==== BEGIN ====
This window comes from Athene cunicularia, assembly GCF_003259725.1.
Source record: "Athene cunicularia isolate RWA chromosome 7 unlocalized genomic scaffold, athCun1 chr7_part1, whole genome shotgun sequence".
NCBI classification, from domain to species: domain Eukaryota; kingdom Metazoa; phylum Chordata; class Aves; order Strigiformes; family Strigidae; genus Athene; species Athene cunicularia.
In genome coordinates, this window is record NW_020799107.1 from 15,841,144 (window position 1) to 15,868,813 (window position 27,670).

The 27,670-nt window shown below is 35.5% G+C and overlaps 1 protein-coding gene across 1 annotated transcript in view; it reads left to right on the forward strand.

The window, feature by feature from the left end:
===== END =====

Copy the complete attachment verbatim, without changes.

This window comes from Athene cunicularia, assembly GCF_003259725.1.
Source record: "Athene cunicularia isolate RWA chromosome 7 unlocalized genomic scaffold, athCun1 chr7_part1, whole genome shotgun sequence".
NCBI classification, from domain to species: domain Eukaryota; kingdom Metazoa; phylum Chordata; class Aves; order Strigiformes; family Strigidae; genus Athene; species Athene cunicularia.
In genome coordinates, this window is record NW_020799107.1 from 15,841,144 (window position 1) to 15,868,813 (window position 27,670).

The 27,670-nt window shown below is 35.5% G+C and overlaps 1 protein-coding gene across 1 annotated transcript in view; it reads left to right on the forward strand.

The window, feature by feature from the left end: